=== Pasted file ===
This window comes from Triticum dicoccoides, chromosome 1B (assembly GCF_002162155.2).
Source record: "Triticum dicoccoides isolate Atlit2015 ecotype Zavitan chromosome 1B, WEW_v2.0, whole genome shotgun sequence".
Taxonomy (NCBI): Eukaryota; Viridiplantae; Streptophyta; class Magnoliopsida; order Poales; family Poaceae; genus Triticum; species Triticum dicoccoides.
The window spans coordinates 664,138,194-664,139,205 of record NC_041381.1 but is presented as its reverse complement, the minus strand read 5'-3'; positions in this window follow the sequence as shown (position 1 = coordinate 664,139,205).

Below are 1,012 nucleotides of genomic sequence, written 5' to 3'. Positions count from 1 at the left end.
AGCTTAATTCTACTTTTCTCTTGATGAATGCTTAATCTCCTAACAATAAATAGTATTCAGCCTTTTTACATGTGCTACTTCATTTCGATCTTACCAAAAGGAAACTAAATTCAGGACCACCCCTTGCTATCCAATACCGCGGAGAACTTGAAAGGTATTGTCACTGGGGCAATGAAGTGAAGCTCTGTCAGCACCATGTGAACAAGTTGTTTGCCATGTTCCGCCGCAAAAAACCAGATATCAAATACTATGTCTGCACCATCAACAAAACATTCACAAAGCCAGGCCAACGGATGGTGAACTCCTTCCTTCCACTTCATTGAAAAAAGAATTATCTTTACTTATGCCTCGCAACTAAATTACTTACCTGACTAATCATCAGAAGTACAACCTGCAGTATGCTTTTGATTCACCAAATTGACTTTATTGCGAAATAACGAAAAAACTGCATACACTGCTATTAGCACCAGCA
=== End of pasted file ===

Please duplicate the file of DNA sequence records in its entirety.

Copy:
This window comes from Triticum dicoccoides, chromosome 1B (assembly GCF_002162155.2).
Source record: "Triticum dicoccoides isolate Atlit2015 ecotype Zavitan chromosome 1B, WEW_v2.0, whole genome shotgun sequence".
Taxonomy (NCBI): Eukaryota; Viridiplantae; Streptophyta; class Magnoliopsida; order Poales; family Poaceae; genus Triticum; species Triticum dicoccoides.
The window spans coordinates 664,138,194-664,139,205 of record NC_041381.1 but is presented as its reverse complement, the minus strand read 5'-3'; positions in this window follow the sequence as shown (position 1 = coordinate 664,139,205).

Below are 1,012 nucleotides of genomic sequence, written 5' to 3'. Positions count from 1 at the left end.
AGCTTAATTCTACTTTTCTCTTGATGAATGCTTAATCTCCTAACAATAAATAGTATTCAGCCTTTTTACATGTGCTACTTCATTTCGATCTTACCAAAAGGAAACTAAATTCAGGACCACCCCTTGCTATCCAATACCGCGGAGAACTTGAAAGGTATTGTCACTGGGGCAATGAAGTGAAGCTCTGTCAGCACCATGTGAACAAGTTGTTTGCCATGTTCCGCCGCAAAAAACCAGATATCAAATACTATGTCTGCACCATCAACAAAACATTCACAAAGCCAGGCCAACGGATGGTGAACTCCTTCCTTCCACTTCATTGAAAAAAGAATTATCTTTACTTATGCCTCGCAACTAAATTACTTACCTGACTAATCATCAGAAGTACAACCTGCAGTATGCTTTTGATTCACCAAATTGACTTTATTGCGAAATAACGAAAAAACTGCATACACTGCTATTAGCACCAGCA